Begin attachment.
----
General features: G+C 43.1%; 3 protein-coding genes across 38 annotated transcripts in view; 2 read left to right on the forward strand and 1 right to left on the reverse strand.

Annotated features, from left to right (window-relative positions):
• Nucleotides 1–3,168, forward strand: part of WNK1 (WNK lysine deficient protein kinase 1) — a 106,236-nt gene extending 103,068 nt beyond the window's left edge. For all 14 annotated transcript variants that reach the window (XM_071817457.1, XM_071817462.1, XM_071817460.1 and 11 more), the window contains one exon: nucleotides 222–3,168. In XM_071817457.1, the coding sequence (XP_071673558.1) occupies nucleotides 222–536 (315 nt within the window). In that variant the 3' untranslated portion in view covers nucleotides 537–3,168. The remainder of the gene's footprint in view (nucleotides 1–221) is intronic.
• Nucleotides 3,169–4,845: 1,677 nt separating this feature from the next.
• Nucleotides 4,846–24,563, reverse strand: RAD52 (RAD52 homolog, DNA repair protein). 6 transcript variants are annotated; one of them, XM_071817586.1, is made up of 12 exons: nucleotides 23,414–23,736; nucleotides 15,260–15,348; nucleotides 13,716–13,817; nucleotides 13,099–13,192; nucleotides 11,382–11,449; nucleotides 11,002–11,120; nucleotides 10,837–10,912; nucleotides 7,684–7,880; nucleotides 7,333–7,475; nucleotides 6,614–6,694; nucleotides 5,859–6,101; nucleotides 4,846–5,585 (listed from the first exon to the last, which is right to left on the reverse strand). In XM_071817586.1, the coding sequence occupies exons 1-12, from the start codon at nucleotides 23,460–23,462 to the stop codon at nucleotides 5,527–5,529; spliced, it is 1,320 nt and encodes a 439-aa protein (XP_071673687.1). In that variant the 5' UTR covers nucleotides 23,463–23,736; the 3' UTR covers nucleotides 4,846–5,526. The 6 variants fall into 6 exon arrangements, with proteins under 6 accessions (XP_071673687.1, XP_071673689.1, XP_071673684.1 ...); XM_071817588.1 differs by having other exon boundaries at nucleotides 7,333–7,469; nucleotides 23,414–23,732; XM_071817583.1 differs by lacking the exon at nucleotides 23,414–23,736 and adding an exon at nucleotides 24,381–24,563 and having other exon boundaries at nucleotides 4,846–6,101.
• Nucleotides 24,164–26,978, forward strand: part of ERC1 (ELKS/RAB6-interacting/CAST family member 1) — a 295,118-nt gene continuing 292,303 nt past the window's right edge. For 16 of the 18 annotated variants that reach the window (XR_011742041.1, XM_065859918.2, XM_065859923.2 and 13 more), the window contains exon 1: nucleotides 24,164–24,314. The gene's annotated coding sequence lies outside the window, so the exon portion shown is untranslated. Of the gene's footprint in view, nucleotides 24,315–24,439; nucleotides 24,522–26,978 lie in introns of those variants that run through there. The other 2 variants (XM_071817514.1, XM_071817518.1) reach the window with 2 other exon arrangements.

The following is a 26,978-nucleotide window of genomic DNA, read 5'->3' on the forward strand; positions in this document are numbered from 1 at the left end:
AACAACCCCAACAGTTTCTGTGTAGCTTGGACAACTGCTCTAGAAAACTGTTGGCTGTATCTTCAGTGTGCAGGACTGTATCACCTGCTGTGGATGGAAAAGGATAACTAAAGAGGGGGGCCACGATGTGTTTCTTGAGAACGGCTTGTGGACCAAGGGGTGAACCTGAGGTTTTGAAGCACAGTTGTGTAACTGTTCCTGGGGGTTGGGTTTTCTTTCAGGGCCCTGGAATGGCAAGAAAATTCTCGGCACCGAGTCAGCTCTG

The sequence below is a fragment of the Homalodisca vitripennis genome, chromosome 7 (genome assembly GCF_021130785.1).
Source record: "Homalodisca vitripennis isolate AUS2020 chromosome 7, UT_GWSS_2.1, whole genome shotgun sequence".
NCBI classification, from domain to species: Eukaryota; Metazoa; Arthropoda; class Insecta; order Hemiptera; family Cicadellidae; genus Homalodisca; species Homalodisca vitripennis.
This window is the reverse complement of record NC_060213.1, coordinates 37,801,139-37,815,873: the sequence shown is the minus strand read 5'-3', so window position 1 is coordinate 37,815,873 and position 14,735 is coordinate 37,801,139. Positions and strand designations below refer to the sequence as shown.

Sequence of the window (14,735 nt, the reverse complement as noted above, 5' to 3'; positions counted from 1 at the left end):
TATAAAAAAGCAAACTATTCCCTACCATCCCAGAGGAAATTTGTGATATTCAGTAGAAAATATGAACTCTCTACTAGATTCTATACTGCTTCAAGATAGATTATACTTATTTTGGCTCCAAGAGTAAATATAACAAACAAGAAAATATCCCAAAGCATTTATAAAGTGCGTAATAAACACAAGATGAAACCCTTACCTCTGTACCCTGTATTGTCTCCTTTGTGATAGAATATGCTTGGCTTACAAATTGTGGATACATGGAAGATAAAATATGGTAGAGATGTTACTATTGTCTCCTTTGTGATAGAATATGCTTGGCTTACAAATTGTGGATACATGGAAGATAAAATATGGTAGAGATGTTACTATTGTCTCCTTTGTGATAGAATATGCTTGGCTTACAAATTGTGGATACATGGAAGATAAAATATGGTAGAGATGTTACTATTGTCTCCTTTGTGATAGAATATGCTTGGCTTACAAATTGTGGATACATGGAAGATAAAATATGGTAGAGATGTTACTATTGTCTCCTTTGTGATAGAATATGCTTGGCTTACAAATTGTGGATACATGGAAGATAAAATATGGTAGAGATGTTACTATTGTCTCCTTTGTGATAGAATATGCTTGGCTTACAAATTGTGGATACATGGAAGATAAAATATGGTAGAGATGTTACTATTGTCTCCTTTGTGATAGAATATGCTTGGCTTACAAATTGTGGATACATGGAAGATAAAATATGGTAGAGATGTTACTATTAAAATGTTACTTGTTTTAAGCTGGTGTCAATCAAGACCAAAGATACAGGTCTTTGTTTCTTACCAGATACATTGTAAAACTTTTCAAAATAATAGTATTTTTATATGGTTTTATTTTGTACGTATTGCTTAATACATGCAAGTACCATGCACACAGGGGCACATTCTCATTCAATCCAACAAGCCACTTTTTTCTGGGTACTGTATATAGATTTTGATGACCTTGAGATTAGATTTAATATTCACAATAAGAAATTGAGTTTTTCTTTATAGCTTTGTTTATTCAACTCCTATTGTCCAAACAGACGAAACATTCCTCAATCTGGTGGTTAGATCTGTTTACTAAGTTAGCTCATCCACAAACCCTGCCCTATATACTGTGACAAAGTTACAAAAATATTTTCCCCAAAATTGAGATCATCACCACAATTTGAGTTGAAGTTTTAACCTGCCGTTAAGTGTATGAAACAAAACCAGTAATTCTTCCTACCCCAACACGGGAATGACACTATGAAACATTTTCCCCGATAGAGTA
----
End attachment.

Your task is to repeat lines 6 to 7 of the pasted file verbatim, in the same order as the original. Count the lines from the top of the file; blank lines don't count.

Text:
• Nucleotides 24,164–26,978, forward strand: part of ERC1 (ELKS/RAB6-interacting/CAST family member 1) — a 295,118-nt gene continuing 292,303 nt past the window's right edge. For 16 of the 18 annotated variants that reach the window (XR_011742041.1, XM_065859918.2, XM_065859923.2 and 13 more), the window contains exon 1: nucleotides 24,164–24,314. The gene's annotated coding sequence lies outside the window, so the exon portion shown is untranslated. Of the gene's footprint in view, nucleotides 24,315–24,439; nucleotides 24,522–26,978 lie in introns of those variants that run through there. The other 2 variants (XM_071817514.1, XM_071817518.1) reach the window with 2 other exon arrangements.

The following is a 26,978-nucleotide window of genomic DNA, read 5'->3' on the forward strand; positions in this document are numbered from 1 at the left end: